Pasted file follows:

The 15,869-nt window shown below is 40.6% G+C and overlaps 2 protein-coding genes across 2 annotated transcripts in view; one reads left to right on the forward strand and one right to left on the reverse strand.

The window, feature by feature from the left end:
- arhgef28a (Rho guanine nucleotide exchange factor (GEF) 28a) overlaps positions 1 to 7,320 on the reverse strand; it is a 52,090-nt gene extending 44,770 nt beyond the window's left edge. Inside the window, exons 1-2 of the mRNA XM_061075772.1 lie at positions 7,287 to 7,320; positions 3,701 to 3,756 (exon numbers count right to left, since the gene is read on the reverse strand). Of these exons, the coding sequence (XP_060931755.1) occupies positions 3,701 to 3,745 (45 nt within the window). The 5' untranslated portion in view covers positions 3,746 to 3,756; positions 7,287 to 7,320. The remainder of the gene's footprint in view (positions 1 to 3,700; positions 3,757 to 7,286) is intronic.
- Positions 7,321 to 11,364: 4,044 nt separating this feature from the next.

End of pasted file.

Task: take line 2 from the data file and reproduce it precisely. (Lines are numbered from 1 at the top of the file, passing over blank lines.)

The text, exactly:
The window, feature by feature from the left end: